# mean reversion

What if you had a tool that could help you decide when to apply mean reversion strategies and when to apply momentum to a particular time series? That's the promise of the Hurst exponent, which helps characterise a time series as mean reverting, trending, or a random walk. For a brief introduction to Hurst, including some Python code for its calculation, check out our previous post. Even if you have read this post previously, it is worth checking out again as we have updated our method for calculating Hurst and believe this new implementation is more accurate. It would be great if we could plug some historical time series data into the Hurst algorithm and know whether we expect the time series to mean revert or trend. But as is usually the case when we apply such tools to the financial domain, it isn't quite that straightforward. In the last post, we noted that Hurst gives different results depending on how it is calculated; this begs the question of how to choose a calculation method intelligently so that we avoid choosing...

This is the first post in a two-part series about the Hurst Exponent. Tom and I worked on this series together and I drew on some of his previously published work as well as other sources like the very useful Quantstart.com. UPDATE 03/01/16: Please note that the Python code below has been updated with a more accurate algorithm for calculating Hurst. Thanks Mike at Quantstart.com. Mean-reverting time series have long been a fruitful playground for quantitative traders. In fact, some of the biggest names in quant trading allegedly made their fortunes exploiting mean reversion of financial time series such as artificially constructed spreads, which are used in pairs trading. Identifying mean reversion is therefore of significant interest to algorithmic traders. This is not as simple as it sounds, in part due to the non-stationary nature of financial data. We both think that Ernie Chan's book “Algorithmic Trading: Winning Strategies and Their Rationale”, is one of the better introductions to mean reversion available in the public domain. In the book, Ernie talks about several tools that can be used when testing if a time series is mean...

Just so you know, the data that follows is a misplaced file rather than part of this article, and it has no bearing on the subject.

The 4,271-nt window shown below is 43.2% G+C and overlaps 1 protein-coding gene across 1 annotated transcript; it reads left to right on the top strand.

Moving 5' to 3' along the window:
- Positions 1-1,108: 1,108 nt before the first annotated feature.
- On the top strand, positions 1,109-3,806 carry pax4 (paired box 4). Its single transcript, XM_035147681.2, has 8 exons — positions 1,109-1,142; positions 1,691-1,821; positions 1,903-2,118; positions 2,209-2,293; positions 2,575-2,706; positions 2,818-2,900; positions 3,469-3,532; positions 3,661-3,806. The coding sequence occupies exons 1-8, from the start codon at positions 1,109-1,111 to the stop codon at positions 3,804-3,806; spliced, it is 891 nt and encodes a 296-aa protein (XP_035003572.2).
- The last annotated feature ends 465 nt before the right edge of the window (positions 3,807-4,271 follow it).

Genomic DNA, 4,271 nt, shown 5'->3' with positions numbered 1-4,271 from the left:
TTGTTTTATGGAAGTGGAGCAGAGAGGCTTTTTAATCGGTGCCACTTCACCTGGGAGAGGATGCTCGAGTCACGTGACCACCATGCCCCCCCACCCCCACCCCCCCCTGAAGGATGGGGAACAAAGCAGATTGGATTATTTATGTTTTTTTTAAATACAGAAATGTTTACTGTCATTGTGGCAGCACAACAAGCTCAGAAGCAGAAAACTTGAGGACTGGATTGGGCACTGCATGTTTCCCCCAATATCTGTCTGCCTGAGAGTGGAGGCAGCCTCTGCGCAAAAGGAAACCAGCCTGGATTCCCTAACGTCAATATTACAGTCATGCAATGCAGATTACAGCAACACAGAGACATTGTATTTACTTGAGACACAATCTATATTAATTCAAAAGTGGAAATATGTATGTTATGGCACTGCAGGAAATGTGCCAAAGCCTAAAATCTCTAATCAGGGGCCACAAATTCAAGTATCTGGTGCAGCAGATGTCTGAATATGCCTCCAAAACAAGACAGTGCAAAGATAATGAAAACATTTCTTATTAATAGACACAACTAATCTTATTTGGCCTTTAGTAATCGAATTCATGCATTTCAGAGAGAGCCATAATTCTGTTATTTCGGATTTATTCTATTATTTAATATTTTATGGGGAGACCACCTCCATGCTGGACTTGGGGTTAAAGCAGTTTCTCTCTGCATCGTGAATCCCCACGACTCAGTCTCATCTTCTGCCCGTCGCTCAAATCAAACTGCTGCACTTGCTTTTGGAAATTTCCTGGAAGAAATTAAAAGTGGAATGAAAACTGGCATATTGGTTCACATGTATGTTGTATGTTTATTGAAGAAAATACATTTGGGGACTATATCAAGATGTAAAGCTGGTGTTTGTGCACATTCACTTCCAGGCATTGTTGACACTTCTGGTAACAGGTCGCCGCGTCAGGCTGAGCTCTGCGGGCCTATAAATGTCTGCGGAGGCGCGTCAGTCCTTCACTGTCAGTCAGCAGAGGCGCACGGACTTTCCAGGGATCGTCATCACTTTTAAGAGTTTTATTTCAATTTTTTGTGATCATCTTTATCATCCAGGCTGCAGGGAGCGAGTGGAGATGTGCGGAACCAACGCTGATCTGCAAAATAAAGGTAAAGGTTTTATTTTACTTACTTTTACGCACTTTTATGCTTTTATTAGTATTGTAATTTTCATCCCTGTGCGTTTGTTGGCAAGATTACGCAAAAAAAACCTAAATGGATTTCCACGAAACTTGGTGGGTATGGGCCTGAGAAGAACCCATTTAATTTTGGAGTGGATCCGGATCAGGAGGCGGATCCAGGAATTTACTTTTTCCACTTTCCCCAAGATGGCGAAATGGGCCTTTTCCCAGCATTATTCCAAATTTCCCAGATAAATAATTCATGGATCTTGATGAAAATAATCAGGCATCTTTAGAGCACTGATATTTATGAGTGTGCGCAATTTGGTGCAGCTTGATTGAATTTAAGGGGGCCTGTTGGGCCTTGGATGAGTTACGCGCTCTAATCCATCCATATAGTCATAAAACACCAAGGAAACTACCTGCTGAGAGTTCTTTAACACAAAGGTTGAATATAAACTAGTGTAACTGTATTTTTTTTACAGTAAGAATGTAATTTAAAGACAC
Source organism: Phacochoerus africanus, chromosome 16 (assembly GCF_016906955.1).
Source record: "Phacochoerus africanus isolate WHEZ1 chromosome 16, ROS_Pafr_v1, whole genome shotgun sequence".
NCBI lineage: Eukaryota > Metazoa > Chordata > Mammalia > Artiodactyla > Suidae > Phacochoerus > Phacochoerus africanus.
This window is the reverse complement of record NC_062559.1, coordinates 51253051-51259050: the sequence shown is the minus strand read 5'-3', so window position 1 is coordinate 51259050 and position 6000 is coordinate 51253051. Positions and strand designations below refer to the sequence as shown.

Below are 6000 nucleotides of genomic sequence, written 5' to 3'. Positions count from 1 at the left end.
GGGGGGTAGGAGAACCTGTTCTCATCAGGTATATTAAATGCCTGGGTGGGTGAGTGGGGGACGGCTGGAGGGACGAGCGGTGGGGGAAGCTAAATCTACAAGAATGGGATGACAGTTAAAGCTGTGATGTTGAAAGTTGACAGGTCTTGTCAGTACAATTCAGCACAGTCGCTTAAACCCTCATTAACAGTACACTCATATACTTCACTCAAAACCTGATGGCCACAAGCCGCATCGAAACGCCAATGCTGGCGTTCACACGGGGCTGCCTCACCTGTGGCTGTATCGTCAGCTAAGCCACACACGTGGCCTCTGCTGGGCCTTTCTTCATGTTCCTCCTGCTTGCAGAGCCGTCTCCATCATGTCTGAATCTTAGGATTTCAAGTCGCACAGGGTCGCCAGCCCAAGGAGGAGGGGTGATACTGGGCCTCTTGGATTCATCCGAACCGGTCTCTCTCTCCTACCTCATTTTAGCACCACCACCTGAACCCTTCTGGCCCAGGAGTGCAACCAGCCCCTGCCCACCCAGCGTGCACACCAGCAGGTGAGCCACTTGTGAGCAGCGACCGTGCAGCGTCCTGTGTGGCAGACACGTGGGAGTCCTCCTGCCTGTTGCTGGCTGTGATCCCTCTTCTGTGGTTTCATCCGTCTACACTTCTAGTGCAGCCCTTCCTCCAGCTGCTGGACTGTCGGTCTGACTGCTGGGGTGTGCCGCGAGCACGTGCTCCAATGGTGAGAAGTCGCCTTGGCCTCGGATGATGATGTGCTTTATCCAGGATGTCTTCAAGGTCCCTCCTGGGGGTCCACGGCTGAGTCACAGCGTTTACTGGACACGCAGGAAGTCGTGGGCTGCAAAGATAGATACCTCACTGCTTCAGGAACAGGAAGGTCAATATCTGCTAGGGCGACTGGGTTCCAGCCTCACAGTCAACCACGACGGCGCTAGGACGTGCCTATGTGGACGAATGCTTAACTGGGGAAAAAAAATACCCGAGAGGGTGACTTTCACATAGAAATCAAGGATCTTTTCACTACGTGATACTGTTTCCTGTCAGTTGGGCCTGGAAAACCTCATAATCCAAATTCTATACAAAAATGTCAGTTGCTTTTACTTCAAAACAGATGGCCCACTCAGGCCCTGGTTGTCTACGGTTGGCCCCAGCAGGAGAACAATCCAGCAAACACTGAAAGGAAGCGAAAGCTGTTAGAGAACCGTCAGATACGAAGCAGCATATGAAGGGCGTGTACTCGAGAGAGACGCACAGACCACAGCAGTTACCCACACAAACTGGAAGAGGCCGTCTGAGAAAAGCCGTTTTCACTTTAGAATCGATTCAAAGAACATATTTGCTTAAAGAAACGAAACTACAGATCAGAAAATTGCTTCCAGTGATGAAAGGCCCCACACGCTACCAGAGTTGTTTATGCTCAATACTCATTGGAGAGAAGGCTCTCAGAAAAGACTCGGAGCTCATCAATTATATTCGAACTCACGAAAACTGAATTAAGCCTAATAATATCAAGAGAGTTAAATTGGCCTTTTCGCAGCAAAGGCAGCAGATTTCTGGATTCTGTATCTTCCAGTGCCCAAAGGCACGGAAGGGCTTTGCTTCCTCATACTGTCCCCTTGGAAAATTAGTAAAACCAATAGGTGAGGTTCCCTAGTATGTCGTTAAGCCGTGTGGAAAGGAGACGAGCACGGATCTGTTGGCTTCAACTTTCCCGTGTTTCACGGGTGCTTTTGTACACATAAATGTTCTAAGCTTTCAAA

In the first post in this series, I explored mean reversion of individual financial time series using techniques such as the Augmented Dickey-Fuller test, the Hurst exponent and the Ornstein-Uhlenbeck equation for a mean reverting stochastic process. I also presented a simple linear mean reversion strategy as a proof of concept. In this post, I’ll explore artificial stationary time series and will present a more practical trading strategy for exploiting mean reversion. Again this work is based on Ernie Chan's Algorithmic Trading, which I highly recommend and have used as inspiration for a great deal of my own research. In presenting my results, I have purposefully shown equity curves from mean reversion strategies that go through periods of stellar performance as well as periods so bad that they would send most traders broke. Rather than cherry pick the good performance, I want to demonstrate what I think is of utmost importance in this type of trading, namely that the nature of mean reversion for any financial time series is constantly changing. At times this dynamism can be accounted for by updating the hedge...

This series of posts is inspired by several chapters from Ernie Chan's highly recommended book Algorithmic Trading. The book follows Ernie's first contribution, Quantitative Trading, and focuses on testing and implementing a number of strategies that exploit measurable market inefficiencies. I'm a big fan of Ernie's work and have used his material as inspiration for a great deal of my own research. My earlier posts about accounting for randomness (here and here) were inspired by the first chapter of Algorithmic Trading. Ernie works in MATLAB, but I'll be using R and Zorro. Ernie cites Daniel Kahneman's interesting example of mean reversion in the world around us: the Sports Illustrated jinx, namely that "an athlete whose picture appears on the cover of the magazine is doomed to perform poorly the following season" (Kahneman, 2011). Performance can be thought of as being randomly distributed around a mean, so exceptionally good performance one year (resulting in the appearance on the cover of Sports Illustrated) is likely to be followed by performances that are closer to the average. Mean reversion also exists in, or can be constructed from, financial time series...